Index Librorum Prohibitorum

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Related to Index of Prohibited Books: Sacred Congregation of the Index, Congregation for an index of forbidden books

Index Librorum Prohibitorum

 

(Index of Forbidden Books), an official list, published by the Vatican, of books which the Catholic Church forbade its members to read upon threat of excommunication.

The Index was first issued as directed by Pope Paul IV in 1559. It was reissued more than 40 times (the latest edition dates from 1948), and during this process it was systematically enlarged.

The Index listed many of the finest creations of human thought, such as the works of G. Bruno, T. Hobbes, and Voltaire. In.the hands of the Catholic Church the Index was one of the means used in the struggle against science, as well as against progressive and revolutionary views. In 1966 publication of the Index Librorum Prohibitorum in its previous form was ceased. At the same time the Congregation for the Doctrine of the Faith and conferences of bishops were charged with the task of keeping track of new editions of books and with warning church members against reading books not approved by the church.

Index librorum prohibitorum

list of forbidden books compiled by Roman Catholic Church. [Christian Hist.: NCE, 1323]
References in periodicals archive ?
Libri omnes docentes) from the Decrees of 1616-1620, and the clause does not appear in the Index of Prohibited Books of 1758.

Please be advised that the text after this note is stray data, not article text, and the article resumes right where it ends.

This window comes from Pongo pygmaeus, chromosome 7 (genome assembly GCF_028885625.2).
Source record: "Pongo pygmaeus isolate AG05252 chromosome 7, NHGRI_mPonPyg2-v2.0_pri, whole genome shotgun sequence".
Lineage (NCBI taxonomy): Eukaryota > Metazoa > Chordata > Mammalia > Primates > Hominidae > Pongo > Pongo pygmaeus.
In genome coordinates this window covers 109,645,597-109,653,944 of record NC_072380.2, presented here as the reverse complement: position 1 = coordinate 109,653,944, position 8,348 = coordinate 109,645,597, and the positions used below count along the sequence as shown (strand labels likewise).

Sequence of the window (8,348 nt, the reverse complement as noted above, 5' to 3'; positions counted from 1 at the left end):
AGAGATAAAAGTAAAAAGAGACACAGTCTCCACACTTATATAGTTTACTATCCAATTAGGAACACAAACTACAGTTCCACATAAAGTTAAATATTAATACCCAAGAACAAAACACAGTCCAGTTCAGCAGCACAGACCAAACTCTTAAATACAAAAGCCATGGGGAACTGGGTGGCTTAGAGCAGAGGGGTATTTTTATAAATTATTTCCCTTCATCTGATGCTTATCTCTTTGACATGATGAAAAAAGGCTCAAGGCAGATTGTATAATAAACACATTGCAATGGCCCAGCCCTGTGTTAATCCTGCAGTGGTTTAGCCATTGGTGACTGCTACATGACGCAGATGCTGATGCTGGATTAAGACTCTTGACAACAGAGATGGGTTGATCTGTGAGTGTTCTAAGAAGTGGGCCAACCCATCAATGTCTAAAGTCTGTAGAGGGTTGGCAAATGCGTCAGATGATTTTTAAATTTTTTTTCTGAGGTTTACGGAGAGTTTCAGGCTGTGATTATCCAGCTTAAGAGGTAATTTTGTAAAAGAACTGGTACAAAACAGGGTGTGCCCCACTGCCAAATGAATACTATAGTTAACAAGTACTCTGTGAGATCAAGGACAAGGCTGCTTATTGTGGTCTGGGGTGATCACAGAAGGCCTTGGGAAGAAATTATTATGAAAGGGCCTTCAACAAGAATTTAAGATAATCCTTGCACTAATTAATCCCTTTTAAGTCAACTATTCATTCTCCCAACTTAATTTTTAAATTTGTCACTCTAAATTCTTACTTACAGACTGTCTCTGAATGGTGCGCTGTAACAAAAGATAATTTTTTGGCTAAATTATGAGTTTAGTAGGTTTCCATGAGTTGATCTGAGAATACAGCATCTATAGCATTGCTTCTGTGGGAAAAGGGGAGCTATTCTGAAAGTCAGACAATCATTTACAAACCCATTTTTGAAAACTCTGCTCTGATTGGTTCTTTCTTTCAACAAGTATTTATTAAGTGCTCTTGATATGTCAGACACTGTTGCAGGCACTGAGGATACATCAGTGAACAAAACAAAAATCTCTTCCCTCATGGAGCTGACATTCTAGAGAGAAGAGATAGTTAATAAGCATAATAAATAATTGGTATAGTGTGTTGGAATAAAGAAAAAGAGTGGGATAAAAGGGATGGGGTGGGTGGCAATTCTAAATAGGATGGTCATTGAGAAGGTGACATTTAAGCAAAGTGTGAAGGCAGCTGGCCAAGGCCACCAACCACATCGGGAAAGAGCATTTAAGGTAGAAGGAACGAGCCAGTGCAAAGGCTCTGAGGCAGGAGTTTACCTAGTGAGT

This theory in turn informed the creation of the Index of Prohibited Books issued by the Spanish Inquisition.
Perhaps the most famous banned book list ever is the Catholic Church's now defunct Index of Prohibited Books.
1555 Pope Paul IV places the Prince and the Discourses by former papal ambassador Niccolo Machiavelli on the Index of Prohibited Books.
But by the middle of the century, schoolmasters that used them became suspect, and in the first papal Index of Prohibited Books (1559) even the strictly grammatical and rhetorical works were proscribed.
The remainder of the book is concerned with sixteenth-century proposals for the censorship of the Lives that Bauer uncovered in the archives of the Index of Prohibited Books stored in the Archives of the Congregation for the Doctrine of the Faith, which were opened to scholars in 1998.
Which measure of orthodoxy should scholars apply: the Council of Trent, which met after Erasmus's death; the Index of Prohibited Books, which censured Erasmus's publications and was suppressed in 1966; the Second Vatican Council, which issued no disciplinary canons and did not define dogmas?
Fragnito's "The Expurgatory Policy of the Church and the Works of Gasparo Contarini" succinctly discusses the evolving versions of the Index of Prohibited Books and the problems of expurgation when the Congregation of the Index, its staff, and helpers lacked the resources (and willpower) to correct suspended books as the range of subject matter scrutinized increased especially in the 1590s.
Among the appendices are auction records, and a translation of the 1620 decree of the Inquisition, indicating corrections and deletions to be made in De revolutionibus, after it had been placed on the Index of Prohibited Books in 1616.
The news was initially good: the 1593 draft of the new Index of Prohibited Books in preparation permitted the Demonomanie in expurgated form.
In January, 1998, Joseph Cardinal Ratzinger quietly announced the opening of the archives of the Roman Inquisition (founded in 1542), including the archives of the Congregation of the Index of Prohibited Books (1571-1917), for purposes of scholarly research.

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